So there he was, bleeding arms tied to an unnecessarily slow dipping device, hovering over a pool full of hungry sharks, his beautiful companion’s fate bound up with his.
Everything depends on his next move. What does James Bond, perhaps the most iconic action hero of all time, do?
He cuts himself loose with his Rolex Submariner, which just happens to be equipped with a miniature buzz saw.
Sounds pretty cheesy when you put it like that, doesn’t it?
But it isn’t cheesy when you’re watching the movie … in fact, it’s amazingly satisfying. What makes this patently ridiculous plot point work? Why doesn’t it seem dumb when we watch it on the big screen?
Because the movie sets up the use of the watch early in the story.
Introducing the set-up
Setting up fantastic gadgets and intriguing devices is a cornerstone of the spy genre, and the James Bond franchise in particular.
When the buzz-saw watch is issued to James Bond by Q, it seems a bit fantastic, but still congruent with the world Bond inhabits: a world of super-villains, gorgeous female spies, deceptive appearances, and cool gadgets, cars, and weapons. So we have no problem accepting the existence of the watch.
And with that set-up accomplished, the amazing escape via buzz-saw watch goes from lame to fantastic. In fact, the audience feels a sense of genuine pleasure to see how the gadget reappears at the crucial moment the story.
If James Bond was issued a cool gadget and never used it, we’d feel cheated. As Anton Chekhov famously said, “If you say in the first chapter that there is a rifle hanging on the wall, in the second or third chapter it must absolutely go off.”
Screenwriters for blockbuster movies use set-ups like this for two reasons:
- Set-ups make incredible plot elements (the kind in James Bond or Indiana Jones movies) far more credible and satisfying.
- Set-ups create open loops that keep readers itching to find out how they work out in the end — a need-to-know phenomenon called the Zeigarnik Effect by psychologists. Open loops are much more compelling than closed ones.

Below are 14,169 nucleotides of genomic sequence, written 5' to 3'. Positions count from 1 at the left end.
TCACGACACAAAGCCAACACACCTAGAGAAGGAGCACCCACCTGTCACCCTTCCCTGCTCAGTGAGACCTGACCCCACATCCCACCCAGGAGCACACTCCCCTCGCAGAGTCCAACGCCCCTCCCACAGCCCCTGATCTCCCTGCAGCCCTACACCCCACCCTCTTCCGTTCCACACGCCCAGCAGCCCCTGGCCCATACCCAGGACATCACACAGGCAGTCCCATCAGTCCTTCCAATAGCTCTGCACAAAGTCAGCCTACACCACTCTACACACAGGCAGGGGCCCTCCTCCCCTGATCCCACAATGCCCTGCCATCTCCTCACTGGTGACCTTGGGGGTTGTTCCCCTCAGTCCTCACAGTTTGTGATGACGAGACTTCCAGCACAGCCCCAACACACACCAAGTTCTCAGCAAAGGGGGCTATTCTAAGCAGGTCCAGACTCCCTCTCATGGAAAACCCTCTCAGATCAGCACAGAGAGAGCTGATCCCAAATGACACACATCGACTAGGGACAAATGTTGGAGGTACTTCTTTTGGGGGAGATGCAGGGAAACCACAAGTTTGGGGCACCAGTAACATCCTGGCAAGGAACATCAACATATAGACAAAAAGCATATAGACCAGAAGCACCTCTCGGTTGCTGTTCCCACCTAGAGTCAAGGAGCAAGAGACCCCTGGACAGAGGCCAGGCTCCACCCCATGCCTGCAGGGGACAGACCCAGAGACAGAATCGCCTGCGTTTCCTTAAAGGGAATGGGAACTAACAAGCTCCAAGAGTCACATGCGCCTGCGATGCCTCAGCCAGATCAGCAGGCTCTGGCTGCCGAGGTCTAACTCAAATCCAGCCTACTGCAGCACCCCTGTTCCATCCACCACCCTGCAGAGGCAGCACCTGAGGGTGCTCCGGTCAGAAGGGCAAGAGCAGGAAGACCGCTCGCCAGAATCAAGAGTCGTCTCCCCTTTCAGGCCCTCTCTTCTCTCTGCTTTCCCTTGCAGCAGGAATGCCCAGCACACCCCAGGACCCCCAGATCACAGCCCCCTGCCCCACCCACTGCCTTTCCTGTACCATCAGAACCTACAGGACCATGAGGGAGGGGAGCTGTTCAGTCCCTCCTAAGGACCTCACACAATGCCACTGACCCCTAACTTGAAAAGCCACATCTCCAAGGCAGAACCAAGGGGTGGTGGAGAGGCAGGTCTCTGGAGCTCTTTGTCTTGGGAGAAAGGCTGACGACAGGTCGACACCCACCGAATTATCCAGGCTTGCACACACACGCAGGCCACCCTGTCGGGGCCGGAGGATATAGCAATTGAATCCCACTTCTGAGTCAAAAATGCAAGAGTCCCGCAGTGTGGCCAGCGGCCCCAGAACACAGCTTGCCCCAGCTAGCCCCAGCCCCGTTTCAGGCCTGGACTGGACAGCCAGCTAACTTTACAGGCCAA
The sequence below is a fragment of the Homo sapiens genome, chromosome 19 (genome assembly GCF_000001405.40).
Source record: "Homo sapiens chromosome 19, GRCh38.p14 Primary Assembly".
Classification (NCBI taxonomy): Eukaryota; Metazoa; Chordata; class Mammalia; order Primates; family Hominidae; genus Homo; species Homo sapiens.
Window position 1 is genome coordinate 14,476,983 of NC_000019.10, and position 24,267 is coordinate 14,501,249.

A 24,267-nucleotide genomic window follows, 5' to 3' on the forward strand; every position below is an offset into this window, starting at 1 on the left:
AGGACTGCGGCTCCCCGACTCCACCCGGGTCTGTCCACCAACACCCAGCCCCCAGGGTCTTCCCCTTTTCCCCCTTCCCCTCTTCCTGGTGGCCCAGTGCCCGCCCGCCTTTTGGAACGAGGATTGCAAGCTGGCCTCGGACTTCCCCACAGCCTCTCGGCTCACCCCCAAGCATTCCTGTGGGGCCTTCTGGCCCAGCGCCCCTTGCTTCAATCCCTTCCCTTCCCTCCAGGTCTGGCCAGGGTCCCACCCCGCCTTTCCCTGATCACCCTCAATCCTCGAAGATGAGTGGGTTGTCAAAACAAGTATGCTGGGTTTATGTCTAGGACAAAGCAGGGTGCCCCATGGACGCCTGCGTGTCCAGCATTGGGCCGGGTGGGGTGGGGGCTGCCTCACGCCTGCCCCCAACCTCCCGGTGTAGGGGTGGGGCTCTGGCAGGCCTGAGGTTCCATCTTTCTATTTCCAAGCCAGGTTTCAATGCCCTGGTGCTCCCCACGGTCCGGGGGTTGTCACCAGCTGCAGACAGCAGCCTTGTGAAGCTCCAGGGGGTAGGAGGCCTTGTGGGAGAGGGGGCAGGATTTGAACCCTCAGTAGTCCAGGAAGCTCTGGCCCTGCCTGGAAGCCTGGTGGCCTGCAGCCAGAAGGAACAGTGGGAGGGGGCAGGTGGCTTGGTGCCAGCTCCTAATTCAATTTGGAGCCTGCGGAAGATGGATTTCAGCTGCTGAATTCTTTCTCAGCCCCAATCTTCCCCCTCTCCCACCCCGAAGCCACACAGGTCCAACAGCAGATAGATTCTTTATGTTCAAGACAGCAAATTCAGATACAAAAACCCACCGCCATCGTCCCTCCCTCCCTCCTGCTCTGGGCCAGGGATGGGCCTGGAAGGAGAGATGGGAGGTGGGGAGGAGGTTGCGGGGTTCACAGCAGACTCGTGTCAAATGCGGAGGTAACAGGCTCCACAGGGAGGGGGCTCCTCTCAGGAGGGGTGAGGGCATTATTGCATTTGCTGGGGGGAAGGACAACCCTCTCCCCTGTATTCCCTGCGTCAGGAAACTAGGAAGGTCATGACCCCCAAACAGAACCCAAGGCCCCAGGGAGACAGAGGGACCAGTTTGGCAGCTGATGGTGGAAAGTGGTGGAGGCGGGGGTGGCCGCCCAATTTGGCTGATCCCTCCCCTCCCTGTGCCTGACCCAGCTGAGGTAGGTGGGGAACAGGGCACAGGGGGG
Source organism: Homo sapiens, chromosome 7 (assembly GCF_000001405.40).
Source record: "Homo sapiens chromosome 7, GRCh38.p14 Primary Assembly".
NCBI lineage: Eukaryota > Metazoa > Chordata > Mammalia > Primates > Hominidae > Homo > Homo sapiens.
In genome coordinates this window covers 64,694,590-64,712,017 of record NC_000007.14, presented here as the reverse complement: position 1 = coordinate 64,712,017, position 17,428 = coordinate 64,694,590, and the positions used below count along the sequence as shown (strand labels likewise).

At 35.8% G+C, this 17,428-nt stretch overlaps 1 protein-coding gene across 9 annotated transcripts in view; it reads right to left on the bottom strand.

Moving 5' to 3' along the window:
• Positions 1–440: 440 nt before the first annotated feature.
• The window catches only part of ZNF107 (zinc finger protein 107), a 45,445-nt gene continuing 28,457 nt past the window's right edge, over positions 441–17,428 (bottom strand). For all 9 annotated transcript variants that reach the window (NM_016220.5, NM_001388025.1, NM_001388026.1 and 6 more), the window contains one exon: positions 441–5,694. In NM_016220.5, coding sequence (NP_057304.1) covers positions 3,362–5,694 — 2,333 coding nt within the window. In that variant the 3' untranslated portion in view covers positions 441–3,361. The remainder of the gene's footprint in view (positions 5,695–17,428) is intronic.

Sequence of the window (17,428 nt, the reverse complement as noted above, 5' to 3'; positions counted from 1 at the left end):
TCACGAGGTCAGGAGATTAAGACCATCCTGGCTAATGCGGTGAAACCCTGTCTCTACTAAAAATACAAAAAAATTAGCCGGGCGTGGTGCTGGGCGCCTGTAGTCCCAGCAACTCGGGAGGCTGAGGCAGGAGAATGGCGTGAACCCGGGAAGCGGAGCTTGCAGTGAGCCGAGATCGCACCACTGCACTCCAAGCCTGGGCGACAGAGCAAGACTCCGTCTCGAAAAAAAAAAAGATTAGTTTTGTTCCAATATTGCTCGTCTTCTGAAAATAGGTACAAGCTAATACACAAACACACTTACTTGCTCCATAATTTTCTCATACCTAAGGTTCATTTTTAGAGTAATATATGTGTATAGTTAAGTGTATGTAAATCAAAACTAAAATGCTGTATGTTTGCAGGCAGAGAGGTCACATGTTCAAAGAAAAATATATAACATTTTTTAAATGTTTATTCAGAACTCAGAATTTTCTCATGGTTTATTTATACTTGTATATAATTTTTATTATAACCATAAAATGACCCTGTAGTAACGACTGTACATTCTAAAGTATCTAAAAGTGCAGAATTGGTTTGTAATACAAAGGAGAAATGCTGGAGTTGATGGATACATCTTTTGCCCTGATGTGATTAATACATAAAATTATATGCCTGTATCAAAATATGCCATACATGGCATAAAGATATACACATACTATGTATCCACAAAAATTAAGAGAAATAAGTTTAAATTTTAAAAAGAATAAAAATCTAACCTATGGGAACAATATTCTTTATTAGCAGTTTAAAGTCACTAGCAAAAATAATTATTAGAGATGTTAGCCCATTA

How to use open loops in your copy: An example
To see how an open loop can create credibility, entice curiosity, and stimulate the need to know more, take a look at this example.
This radio ad was written for a diamond seller named Woody Justice by the Wizard of Ads himself, Roy H. Williams:
Antwerp, Belgium, is no longer the diamond capital of the world.
Thirty-four hours on an airplane. One way. Thirty. Four. Hours. That’s how long it took me to get to where eighty percent of the worlds diamonds are now being cut. After 34 hours I looked bad. I smelled bad. I wanted to go to sleep. But then I saw the diamonds.
Unbelievable. They told me I was the first retailer from North America ever to be in that office. Only the biggest wholesalers are allowed through those doors. Fortunately, I had one of ’em with me, a lifelong friend who was doing me a favor.
Now pay attention, because what I’m about to say is really important: As of this moment, Justice Jewelers has the lowest diamond prices in America, and I’m including all the online diamond sellers in that statement.
Now you and I both know that talk is cheap. So put it to the test. Go online. Find your best deal. Not only will Justice Jewelers give you a better diamond, we’ll give you a better price, as well.
I’m Woody Justice, and I’m working really, really hard to be your jeweler. Thirty-four hours of hard travel, one way. I think you’ll be glad I did it.